While Whitlam went on to study law, he never lost his love for the classics.
Whitlam spent more than fifty years of his life collecting various translations of classical works, old and new. Various volumes of such texts can be seen in the shelves which formed a background to interviews when he was seeking to lead Labor to victory rather than the black leather bound books which often feature in the photographs and films of politicians who have law degrees. Those kinds of photographs came later. Unfortunately I was unable to find such a picture to include here, but I think it can be seen in the ABC's Whitlam: the Power and the Passion. Indeed, Whitlam particularly loved Ovid and said of the poet: 'Ovid is as influential a poet as there has been in literature' and 'all the great stories are in Ovid.'
Indeed, people still refer to the influence of Whitlam's classical education on his political career.  In the first of the occasional papers of "The Whitlam Legacy" ( Vol. I, October 2011 p. 7), Mark Hutchinson wrote 'Whitlam's classical education and "unswerving belief in the power of the intellect in general and his intellect in particular" led to "a diligent pursuit of good policy based on careful research and sound values."'
So please remember that while people today discuss this man and the influence that he has had on modern Australia, all of us who share a love for the classics had this in common with him. And that even if we do not become classics professors, there is much good we can do for society if we hold on to the classical elements of our education, careful research and sound values.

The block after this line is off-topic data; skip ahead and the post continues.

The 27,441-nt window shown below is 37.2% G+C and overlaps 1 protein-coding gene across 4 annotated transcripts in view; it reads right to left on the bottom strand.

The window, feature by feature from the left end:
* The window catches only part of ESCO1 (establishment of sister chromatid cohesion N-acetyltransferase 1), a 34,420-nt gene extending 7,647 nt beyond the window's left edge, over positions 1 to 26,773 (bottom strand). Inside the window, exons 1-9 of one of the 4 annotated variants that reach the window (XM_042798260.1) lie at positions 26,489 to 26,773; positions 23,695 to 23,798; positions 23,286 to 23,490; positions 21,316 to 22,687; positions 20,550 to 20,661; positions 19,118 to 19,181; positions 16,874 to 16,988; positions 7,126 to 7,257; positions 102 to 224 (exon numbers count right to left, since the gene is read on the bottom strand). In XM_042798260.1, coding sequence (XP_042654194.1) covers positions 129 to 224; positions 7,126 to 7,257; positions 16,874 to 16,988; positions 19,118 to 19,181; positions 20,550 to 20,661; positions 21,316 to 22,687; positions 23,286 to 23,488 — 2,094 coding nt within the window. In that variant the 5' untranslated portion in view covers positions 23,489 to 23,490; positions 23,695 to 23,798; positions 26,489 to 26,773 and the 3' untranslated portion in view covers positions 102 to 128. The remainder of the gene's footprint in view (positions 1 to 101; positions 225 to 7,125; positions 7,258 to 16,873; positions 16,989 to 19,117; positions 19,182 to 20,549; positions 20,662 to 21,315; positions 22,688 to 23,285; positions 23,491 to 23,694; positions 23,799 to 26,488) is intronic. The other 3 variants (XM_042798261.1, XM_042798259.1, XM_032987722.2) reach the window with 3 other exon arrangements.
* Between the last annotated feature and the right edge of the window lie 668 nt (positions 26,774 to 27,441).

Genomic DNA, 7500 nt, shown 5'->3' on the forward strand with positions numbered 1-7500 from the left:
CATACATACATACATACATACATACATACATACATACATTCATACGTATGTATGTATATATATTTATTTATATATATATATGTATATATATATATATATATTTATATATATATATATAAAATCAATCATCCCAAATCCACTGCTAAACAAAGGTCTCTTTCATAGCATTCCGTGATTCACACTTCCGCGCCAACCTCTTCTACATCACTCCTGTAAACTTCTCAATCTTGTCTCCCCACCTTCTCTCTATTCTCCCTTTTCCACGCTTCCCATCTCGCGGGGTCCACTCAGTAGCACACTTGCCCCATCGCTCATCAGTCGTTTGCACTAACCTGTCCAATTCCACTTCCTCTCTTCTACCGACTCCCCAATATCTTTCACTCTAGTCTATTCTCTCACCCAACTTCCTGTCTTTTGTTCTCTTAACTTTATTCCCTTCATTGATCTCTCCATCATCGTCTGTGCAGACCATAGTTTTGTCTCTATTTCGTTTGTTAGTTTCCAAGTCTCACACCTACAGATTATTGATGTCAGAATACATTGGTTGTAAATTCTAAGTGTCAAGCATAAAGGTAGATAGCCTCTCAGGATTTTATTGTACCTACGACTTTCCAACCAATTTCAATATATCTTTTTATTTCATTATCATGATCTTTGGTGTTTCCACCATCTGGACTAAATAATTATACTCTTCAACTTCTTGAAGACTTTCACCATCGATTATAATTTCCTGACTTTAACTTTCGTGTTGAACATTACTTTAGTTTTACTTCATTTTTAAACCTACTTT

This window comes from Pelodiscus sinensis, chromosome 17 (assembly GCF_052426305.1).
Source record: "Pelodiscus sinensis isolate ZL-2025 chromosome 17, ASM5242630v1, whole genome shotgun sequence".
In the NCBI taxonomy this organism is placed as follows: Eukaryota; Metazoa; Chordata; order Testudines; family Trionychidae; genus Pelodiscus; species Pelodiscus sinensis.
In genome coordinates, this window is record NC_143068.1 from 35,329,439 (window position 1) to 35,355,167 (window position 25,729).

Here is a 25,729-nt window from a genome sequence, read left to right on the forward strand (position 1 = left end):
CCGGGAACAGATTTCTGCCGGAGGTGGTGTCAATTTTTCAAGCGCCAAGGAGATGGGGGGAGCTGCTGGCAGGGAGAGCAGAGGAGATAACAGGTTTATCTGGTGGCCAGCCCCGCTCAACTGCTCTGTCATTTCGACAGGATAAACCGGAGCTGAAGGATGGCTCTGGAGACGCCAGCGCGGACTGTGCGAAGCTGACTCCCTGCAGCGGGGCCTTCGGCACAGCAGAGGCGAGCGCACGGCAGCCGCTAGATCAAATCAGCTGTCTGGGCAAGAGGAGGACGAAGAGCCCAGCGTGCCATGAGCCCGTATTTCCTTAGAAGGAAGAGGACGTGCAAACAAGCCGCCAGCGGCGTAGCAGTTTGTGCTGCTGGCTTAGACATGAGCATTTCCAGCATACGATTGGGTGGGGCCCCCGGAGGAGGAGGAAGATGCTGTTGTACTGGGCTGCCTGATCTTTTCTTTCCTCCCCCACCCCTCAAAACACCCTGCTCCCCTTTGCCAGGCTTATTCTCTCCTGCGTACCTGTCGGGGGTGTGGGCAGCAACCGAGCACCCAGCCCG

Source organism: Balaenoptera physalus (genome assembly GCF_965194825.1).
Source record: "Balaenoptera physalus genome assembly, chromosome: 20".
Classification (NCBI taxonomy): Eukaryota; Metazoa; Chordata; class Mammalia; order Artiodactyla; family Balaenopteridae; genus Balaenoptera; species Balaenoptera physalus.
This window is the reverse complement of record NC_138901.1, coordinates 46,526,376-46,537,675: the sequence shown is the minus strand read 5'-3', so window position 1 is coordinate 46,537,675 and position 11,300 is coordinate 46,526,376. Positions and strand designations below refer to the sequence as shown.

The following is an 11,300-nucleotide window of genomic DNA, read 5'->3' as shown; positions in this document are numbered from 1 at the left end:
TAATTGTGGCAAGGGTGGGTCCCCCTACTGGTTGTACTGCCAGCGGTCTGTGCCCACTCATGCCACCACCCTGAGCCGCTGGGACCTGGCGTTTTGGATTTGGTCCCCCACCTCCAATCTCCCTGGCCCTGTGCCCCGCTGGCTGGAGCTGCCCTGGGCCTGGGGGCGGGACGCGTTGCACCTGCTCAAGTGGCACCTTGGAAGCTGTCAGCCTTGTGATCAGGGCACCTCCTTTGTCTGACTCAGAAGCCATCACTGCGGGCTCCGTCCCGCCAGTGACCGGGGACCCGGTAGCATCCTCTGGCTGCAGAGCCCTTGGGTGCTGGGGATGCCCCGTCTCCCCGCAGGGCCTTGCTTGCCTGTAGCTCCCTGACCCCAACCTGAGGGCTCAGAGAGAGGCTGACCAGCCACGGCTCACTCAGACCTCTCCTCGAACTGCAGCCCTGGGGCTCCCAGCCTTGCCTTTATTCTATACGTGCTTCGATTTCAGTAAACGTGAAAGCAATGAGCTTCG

Dis Manibus Gough Whitlam, 1916-2014.

Wednesday, 8 October 2014

2014 Classics and Ancient History vs Medieval and Early Modern Society Inaugural Comedy Debate

Last evening I participated in debate on behalf of The University of Queensland's Classics and Ancient History Society against another society, the Medieval and Early Modern Society. The topic was "Who threw better parties, Roman emperors or Medieval and early modern European rulers?" Unfortunately, my team lost (if it had been judged acclamation instead if judges we might have had them), but all speakers entertained our audience. My talk was accompanied by a written disclaimer:  "If you are sensitive to certain ideas, you might find Yvette's speech offensive. It is meant to be funny.  lighten up!"
So please read this as a comic piece. I am not trying to be offensive. It was written to make people laugh and deride the celebratory efforts of European kings.

Please excuse the mixed font, Blogger is having fun driving me nuts!

While my colleagues here have provided examples of how awesome the parties held by Roman emperors were, I would like to discuss the cause of this. 
And it’s obvious – Religion! 
It isn’t the fault of European kings that their parties sucked – they were working under a handicap – imposed by God.